There are on the order of 30,000 patents on subject inventions held by universities and related nonprofits–and that suggests perhaps something on the order of 60,000 subject inventions (many for which the university claimed ownership and had to eventually waive its claim, or patent applications were filed but no patent issued, or the invention was simply bumbled away). Have there been even 1,500 instances of practical application? Maybe more like 150? We don’t know–even AUTM does not survey for either subject inventions or practical application. I take that to be a political decision to prevent anyone from actually reviewing university licensing performance.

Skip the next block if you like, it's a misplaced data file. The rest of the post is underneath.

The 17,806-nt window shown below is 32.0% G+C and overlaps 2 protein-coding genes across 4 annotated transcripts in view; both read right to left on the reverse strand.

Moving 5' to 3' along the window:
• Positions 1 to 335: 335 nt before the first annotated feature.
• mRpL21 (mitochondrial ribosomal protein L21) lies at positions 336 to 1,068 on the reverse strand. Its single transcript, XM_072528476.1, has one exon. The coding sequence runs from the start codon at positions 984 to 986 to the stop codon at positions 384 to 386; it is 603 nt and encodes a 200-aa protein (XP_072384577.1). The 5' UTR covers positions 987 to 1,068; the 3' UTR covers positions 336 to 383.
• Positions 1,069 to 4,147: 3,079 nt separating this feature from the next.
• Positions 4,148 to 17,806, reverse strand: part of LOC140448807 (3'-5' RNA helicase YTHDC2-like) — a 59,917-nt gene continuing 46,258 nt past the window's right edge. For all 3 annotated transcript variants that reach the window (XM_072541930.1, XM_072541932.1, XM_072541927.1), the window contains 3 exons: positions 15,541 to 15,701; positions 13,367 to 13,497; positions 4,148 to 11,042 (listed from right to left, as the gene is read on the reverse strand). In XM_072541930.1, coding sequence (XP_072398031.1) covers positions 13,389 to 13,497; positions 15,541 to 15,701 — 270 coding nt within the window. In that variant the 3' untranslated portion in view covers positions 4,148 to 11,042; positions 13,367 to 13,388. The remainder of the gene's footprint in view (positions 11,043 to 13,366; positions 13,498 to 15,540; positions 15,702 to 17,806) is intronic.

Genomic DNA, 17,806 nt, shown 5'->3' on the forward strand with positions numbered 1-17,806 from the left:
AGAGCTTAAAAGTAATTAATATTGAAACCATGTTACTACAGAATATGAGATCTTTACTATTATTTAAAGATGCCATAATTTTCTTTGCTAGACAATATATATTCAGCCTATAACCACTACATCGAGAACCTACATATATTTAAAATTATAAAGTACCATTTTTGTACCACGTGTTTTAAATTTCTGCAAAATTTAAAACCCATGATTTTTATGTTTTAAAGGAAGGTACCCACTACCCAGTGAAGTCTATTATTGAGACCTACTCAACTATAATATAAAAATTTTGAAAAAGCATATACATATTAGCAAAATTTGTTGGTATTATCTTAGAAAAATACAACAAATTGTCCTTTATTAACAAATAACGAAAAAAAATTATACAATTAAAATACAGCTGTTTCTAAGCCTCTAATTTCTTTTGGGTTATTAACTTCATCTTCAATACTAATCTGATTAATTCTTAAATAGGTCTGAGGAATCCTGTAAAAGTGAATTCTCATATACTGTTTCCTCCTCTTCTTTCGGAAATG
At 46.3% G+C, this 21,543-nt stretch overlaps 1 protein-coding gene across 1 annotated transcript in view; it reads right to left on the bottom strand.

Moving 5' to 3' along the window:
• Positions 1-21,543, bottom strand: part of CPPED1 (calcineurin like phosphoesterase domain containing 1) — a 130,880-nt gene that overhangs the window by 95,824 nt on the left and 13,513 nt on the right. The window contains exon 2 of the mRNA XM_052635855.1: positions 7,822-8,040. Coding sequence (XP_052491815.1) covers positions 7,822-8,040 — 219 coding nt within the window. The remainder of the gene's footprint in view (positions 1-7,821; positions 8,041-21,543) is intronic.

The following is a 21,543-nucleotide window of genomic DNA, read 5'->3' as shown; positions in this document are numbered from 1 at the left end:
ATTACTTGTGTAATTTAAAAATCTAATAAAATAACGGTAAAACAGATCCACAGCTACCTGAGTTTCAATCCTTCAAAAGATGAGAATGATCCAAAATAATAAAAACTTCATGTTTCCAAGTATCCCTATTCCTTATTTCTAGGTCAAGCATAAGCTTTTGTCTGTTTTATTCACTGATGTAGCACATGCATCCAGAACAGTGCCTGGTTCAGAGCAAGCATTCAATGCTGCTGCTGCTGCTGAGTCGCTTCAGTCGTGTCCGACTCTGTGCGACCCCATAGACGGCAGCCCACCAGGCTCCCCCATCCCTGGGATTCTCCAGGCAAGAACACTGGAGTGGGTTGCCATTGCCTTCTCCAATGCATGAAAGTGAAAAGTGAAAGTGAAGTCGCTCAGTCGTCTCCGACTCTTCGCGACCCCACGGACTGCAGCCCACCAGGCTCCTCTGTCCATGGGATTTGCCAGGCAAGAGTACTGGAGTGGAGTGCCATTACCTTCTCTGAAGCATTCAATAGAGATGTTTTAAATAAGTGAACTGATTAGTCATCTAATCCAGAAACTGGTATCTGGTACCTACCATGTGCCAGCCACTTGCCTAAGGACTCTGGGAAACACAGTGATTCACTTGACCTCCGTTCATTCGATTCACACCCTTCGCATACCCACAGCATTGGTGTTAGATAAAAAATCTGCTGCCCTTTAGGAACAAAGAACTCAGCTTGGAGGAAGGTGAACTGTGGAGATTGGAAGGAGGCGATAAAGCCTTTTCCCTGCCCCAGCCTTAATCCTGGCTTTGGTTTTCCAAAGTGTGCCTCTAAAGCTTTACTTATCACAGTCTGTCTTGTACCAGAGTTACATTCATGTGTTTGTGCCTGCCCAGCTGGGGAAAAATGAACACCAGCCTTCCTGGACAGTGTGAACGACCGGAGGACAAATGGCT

Let’s be emphatic: there is no evidence that Bayh-Dole has been successful in what people claim it is to do. It is clear that Bayh-Dole has done the thing that it was designed to do–circumvent and disable public policy regarding research inventions that ought to be available to the public and especially ensure that the pharmaceutical industry can obtain monopoly positions on such inventions whenever it suits them. So now we have the federal government willing to sue its own citizens over inventions those citizens paid to support–it’s just that federal agencies, like universities, delegate the litigation to the companies to which they have traded their patent monopolies. Should the federal government be in the business of suing its citizens over research discoveries? Should the federal government have an interest in splitting the upside of an exclusive licensee-assignee doing the suing on behalf of the federal government? I think not. But you can think what you want. Just be sure to own up to your beliefs.